9/20 - 3:30pm at Kleinert/James ($8)

 9/22 - 4pm at Upstate II ($8)

2 + 2
A short documentary by Benita Raphan and Clayton Hemmert
2001  ­  USA  ­  11 min

A film about John F. Nash Jr., a professor at Princeton University, who was diagnosed wioth paranoid schizophrenia in the 1950's shortly after writing a brillian papaer entitled,
Essays on Game Theory. Nearly forty years later, Dr. Nash would win a Nobel prize in Wconomics for that very same paper.
Benita Raphan is a graduate of the Royal College of Art in England and the School of Visual Arts. Raphan has made three films for Channel 4 Television in England, garnering Gold Medals from the Broadcast Designer's Association, and from the art Director's Club in NYC and Paris.
Clayton Hemmert helped found the editorial house Crew Cuts. A winner of many awards for editing and a keen observer, with a talent for editing performance and narrative comedy, Hemmert has since contributed to high profile, national commercials. Hemmert decided to become an editor because, "... it encompasses all aspects of the commercial process".
Script by Benita Raphan, Clayton Hemmert and Dr. Frank T. Miller
Edited by Clayton Hemmert
Sound designer: Marshall Grupp
Executive Producer: April Jaffee
Composer: Pierre Foldes
Bass Clarinet: Dr. Ronald Odrich
Voice Over Experts: Dr. William T. Carpenter Jr., Dr. Charles Holt and Dr. Bernardo Huberman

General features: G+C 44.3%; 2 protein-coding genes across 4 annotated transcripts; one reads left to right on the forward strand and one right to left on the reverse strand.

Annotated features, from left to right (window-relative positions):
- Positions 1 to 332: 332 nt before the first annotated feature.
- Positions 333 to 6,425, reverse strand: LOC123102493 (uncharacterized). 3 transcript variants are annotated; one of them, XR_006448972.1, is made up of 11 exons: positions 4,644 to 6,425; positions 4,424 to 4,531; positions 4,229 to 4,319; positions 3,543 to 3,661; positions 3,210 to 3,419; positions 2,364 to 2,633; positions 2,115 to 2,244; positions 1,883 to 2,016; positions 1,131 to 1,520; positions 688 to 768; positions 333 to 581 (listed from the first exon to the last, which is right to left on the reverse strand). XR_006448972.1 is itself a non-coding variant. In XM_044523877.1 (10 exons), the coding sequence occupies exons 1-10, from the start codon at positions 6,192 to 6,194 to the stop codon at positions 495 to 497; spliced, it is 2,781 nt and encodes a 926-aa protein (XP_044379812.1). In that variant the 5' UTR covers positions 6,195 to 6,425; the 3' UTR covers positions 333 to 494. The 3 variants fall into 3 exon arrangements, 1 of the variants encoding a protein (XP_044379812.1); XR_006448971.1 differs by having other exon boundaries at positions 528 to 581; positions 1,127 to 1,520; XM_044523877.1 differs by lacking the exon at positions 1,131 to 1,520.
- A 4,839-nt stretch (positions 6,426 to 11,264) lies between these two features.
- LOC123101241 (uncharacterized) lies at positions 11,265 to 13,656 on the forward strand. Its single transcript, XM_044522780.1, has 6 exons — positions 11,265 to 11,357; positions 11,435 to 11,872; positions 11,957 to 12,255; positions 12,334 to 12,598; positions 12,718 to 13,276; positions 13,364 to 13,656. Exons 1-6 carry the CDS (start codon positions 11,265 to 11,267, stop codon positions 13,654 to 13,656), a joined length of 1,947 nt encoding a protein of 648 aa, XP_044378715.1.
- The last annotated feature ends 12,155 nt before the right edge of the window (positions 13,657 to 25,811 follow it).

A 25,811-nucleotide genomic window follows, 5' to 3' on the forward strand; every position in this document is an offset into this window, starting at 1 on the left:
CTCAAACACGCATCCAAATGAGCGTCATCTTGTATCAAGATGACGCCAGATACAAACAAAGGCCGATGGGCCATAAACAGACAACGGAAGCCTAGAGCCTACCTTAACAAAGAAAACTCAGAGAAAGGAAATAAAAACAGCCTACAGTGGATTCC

Cinematography: Dave Morabito, Glen Mordeci and Scott Kincaid
Painter: Vincent Van Gogh

A Short Documentary by Till Passow
2001 – GERMANY/INDIA – 26 min –  Student
Howrah Station is the central station of Calcutta, India and one of the largest stations in Asia.  Apart from its importance as a junction for transients and cargo transports, Howrah Station epitomizes the circuit of life of a major Indian city.  It is a place of extraordinary intensity and extreme polarities. Howrah Howrah leads to this place full of life, movement, joy and affliction and shows the versatility of Calcutta and the chaos anarchically carving one’s way through the microcosm of the station.
Till Passow bas born in Munich, Germany and was a trainee in the props department of the Frankfurt am Main city theatres.  He was an assistant and trainee interviewer on the Steven Steven Spielberg project “Survivors of the Shoah”.  He spent 8 months in Calcutta to shoot and for post production on Howrah Howrah under a grant sponsored by the Goethe Institute as part of the German Festival in  India 2000/2001 amd a DAAD grant.
Producer:  Jan Finche
Director, Screenwriter:  Till Passow
Cinematographer: Lars Lenski
Editor:  Sudip Chattogadhyaya
Music:  Gautam Ghosh
Sound: Marcus Robbin, Sudeep Chakravarty

A Short Documentary by Tanaz Eshaghian & Sara Nodjoumi
2002 – USA – 27 min
     “I always say I am Iranian, but I am Jewish…because I am afraid they might think of me as a terrorist...or a backward person” says one Iranian woman in I Call Myself Persian – an honest and candid look at how Iranians living in the U.S. are often made to feel as though they are somehow responsible for anti-American activities.